Hiatal Hernia and Acid Reflux Surgery

What is a Hiatal Hernia?

A Hiatal Hernia is a space in the diaphragm. Your diaphragm is the muscle that separates the chest and belly. Your stomach may bulge through this hole into your chest and this can make Acid Reflux symptoms worse.

What is GERD?

GERD is a condition that allows food or stomach acid to move from the stomach up to the esophagus. This is called reflux. It can cause discomfort in the chest called heartburn . This happens because there is a weakness in the muscle between the esophagus and the stomach.

What are symptoms?

Burning and heartburn in the stomach, chest and throat especially after meals.

The cause can be due to several factors. Increasing age, obesity, and smoking are known risk factors in adults.

How is a Hiatal Hernia treated?

This is usually treated medically with diet modification cessation of tobacco and alcohol and with weight reduction.

When is surgery indicated?

When medical treatment fails. Usually patients are on medication for a long period of time and the medication doesn’t control the symptoms anymore. You may develop aspiration pneumonia, hoarseness or chronic cough.

What is Anti-reflux surgery?

The surgery for GERD is called a Nissan Fundoplication. It is a procedure that tightens the junction between the esophagus and the stomach. This is a minimally invasive surgery that takes about an hour to perform. Usually a Hiatal Hernia Repair is performed in conjunction with the fundoplication. Patients can go home the same day of surgery depending on your overall health.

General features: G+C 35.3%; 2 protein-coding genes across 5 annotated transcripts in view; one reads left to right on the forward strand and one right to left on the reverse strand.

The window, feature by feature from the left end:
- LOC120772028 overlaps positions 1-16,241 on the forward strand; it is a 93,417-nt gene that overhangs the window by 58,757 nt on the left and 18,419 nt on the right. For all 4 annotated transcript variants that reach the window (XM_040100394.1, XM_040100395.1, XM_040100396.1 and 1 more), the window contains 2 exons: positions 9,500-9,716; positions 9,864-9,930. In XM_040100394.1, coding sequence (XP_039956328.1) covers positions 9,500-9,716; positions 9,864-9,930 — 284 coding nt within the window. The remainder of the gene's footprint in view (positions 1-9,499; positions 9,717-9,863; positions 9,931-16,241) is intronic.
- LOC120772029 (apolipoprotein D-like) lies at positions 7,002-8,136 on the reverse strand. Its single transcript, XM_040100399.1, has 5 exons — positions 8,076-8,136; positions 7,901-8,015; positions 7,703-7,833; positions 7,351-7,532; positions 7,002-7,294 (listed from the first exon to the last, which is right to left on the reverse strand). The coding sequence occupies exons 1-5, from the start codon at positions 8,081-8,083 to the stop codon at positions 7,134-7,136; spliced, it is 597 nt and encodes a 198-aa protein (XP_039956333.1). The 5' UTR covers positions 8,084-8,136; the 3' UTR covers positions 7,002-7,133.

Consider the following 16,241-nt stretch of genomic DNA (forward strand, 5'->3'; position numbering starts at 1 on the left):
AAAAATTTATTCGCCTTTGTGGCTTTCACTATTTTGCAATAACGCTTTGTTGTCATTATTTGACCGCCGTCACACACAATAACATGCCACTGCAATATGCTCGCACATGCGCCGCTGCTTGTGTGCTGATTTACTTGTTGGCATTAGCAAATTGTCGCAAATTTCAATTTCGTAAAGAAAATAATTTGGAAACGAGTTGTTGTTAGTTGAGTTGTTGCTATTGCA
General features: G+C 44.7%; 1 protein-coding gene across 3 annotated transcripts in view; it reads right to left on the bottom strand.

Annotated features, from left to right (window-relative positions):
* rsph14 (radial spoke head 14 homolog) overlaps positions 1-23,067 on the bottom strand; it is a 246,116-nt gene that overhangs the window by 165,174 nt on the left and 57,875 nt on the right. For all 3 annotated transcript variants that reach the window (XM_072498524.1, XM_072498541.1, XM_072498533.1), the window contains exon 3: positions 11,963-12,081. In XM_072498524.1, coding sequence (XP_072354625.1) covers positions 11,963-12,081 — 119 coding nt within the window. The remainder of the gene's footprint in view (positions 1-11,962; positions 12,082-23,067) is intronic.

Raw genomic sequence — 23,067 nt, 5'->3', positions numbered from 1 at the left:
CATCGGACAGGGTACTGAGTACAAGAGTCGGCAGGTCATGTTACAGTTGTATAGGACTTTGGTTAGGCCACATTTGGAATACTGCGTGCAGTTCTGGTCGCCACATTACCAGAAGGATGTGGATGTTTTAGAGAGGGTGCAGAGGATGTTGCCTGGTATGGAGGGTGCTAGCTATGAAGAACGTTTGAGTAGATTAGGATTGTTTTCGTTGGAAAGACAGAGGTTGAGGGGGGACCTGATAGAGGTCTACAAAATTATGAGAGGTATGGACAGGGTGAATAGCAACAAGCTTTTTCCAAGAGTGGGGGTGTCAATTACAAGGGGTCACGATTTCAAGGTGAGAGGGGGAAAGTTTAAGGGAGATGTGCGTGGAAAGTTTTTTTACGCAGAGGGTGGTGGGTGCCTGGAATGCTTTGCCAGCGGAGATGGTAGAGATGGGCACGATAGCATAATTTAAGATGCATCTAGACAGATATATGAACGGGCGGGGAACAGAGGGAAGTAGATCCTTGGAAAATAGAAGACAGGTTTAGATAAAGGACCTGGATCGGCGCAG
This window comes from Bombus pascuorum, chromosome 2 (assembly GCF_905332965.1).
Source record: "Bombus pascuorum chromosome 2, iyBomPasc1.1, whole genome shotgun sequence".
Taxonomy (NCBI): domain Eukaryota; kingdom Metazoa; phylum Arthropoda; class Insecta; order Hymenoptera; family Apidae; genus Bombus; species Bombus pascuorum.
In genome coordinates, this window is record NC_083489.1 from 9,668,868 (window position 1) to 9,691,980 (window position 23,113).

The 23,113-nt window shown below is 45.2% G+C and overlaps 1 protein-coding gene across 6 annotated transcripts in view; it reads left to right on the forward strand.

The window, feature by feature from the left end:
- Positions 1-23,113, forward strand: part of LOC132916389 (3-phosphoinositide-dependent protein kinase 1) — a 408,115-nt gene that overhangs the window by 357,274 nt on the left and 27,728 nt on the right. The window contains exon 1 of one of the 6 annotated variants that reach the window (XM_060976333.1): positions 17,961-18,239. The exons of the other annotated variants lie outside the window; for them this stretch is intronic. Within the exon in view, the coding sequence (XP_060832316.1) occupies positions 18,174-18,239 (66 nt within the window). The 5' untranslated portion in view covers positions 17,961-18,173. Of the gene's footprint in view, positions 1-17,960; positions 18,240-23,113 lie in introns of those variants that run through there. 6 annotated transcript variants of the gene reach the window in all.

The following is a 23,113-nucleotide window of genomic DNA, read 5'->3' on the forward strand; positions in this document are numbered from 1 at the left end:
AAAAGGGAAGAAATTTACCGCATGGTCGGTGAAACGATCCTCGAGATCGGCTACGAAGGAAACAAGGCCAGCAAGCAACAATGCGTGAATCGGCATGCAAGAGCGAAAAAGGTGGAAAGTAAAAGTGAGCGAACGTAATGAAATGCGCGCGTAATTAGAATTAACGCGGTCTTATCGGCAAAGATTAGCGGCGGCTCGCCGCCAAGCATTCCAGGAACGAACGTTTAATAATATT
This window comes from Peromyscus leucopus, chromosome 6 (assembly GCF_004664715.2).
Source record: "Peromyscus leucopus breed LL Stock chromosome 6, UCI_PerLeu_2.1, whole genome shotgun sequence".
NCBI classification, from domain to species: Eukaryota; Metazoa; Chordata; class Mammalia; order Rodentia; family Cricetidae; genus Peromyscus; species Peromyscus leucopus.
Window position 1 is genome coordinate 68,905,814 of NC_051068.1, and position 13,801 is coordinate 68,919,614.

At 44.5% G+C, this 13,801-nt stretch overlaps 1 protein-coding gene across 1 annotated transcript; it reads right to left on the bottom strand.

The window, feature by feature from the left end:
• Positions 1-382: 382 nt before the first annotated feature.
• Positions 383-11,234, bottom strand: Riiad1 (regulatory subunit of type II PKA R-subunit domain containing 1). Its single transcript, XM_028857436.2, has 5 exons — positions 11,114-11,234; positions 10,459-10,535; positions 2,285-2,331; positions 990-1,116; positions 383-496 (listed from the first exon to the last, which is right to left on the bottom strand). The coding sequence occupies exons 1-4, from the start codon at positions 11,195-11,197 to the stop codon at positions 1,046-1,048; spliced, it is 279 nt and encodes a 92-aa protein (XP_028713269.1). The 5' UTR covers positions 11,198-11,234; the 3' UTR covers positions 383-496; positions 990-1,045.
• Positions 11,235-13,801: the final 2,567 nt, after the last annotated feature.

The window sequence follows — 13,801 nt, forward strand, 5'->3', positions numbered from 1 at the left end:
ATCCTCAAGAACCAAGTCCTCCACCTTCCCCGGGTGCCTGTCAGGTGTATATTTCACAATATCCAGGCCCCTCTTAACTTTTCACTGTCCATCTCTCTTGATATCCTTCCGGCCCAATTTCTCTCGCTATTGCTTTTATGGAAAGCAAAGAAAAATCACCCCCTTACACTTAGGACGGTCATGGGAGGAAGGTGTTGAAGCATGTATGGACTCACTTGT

Overall Prognosis

Anti-reflux surgery repair is a safe operation. Heartburn and other symptoms should improve after surgery. There may still be some residual reflux symptoms that will require you to still take antireflux medication after surgery.

There is a possibility of recurrence which means that some people will need another operation in the future to treat new reflux symptoms. This may happen if the stomach was wrapped around the esophagus too tightly, the wrap loosens, or a new hiatal hernia develops.

Possible complications of surgery include difficulty swallowing (dysphagia), Difficulty belching if the wrap is too tight and inability to eat certain foods in the future.